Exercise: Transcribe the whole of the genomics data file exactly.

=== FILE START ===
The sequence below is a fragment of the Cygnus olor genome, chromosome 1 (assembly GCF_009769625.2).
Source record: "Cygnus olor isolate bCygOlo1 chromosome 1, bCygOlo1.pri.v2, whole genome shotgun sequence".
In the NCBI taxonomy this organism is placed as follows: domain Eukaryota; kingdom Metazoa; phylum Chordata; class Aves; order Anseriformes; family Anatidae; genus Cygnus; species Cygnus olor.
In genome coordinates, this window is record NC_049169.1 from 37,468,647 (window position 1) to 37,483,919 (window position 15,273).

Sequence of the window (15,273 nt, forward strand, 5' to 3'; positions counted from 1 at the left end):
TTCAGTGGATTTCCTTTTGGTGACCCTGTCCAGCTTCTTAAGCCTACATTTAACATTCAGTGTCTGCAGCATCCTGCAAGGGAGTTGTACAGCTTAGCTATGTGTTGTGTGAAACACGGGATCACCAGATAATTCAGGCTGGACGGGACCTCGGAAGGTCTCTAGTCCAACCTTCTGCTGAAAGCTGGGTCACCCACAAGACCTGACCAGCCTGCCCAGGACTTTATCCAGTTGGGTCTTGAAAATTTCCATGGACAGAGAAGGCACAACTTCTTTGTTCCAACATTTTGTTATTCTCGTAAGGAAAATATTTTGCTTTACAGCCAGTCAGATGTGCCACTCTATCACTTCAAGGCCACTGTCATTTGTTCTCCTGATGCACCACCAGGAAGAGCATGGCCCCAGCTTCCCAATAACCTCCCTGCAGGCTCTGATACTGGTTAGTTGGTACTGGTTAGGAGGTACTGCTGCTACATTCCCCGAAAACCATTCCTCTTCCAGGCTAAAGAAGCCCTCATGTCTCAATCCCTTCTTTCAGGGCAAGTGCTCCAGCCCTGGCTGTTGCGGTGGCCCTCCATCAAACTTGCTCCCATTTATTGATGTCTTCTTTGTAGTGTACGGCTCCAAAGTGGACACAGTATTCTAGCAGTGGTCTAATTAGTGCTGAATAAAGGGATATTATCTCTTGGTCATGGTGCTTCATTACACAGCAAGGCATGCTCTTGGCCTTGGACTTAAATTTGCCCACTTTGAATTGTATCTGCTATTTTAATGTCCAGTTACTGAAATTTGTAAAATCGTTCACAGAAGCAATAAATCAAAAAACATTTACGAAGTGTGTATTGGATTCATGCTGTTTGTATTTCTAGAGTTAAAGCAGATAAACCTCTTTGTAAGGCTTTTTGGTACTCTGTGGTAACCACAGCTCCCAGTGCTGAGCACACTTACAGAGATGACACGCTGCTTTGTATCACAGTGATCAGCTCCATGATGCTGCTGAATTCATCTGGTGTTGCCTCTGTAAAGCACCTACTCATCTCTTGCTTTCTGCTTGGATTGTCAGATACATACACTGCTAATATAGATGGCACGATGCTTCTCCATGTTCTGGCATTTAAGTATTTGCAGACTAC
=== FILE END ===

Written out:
The sequence below is a fragment of the Cygnus olor genome, chromosome 1 (assembly GCF_009769625.2).
Source record: "Cygnus olor isolate bCygOlo1 chromosome 1, bCygOlo1.pri.v2, whole genome shotgun sequence".
In the NCBI taxonomy this organism is placed as follows: domain Eukaryota; kingdom Metazoa; phylum Chordata; class Aves; order Anseriformes; family Anatidae; genus Cygnus; species Cygnus olor.
In genome coordinates, this window is record NC_049169.1 from 37,468,647 (window position 1) to 37,483,919 (window position 15,273).

Sequence of the window (15,273 nt, forward strand, 5' to 3'; positions counted from 1 at the left end):
TTCAGTGGATTTCCTTTTGGTGACCCTGTCCAGCTTCTTAAGCCTACATTTAACATTCAGTGTCTGCAGCATCCTGCAAGGGAGTTGTACAGCTTAGCTATGTGTTGTGTGAAACACGGGATCACCAGATAATTCAGGCTGGACGGGACCTCGGAAGGTCTCTAGTCCAACCTTCTGCTGAAAGCTGGGTCACCCACAAGACCTGACCAGCCTGCCCAGGACTTTATCCAGTTGGGTCTTGAAAATTTCCATGGACAGAGAAGGCACAACTTCTTTGTTCCAACATTTTGTTATTCTCGTAAGGAAAATATTTTGCTTTACAGCCAGTCAGATGTGCCACTCTATCACTTCAAGGCCACTGTCATTTGTTCTCCTGATGCACCACCAGGAAGAGCATGGCCCCAGCTTCCCAATAACCTCCCTGCAGGCTCTGATACTGGTTAGTTGGTACTGGTTAGGAGGTACTGCTGCTACATTCCCCGAAAACCATTCCTCTTCCAGGCTAAAGAAGCCCTCATGTCTCAATCCCTTCTTTCAGGGCAAGTGCTCCAGCCCTGGCTGTTGCGGTGGCCCTCCATCAAACTTGCTCCCATTTATTGATGTCTTCTTTGTAGTGTACGGCTCCAAAGTGGACACAGTATTCTAGCAGTGGTCTAATTAGTGCTGAATAAAGGGATATTATCTCTTGGTCATGGTGCTTCATTACACAGCAAGGCATGCTCTTGGCCTTGGACTTAAATTTGCCCACTTTGAATTGTATCTGCTATTTTAATGTCCAGTTACTGAAATTTGTAAAATCGTTCACAGAAGCAATAAATCAAAAAACATTTACGAAGTGTGTATTGGATTCATGCTGTTTGTATTTCTAGAGTTAAAGCAGATAAACCTCTTTGTAAGGCTTTTTGGTACTCTGTGGTAACCACAGCTCCCAGTGCTGAGCACACTTACAGAGATGACACGCTGCTTTGTATCACAGTGATCAGCTCCATGATGCTGCTGAATTCATCTGGTGTTGCCTCTGTAAAGCACCTACTCATCTCTTGCTTTCTGCTTGGATTGTCAGATACATACACTGCTAATATAGATGGCACGATGCTTCTCCATGTTCTGGCATTTAAGTATTTGCAGACTAC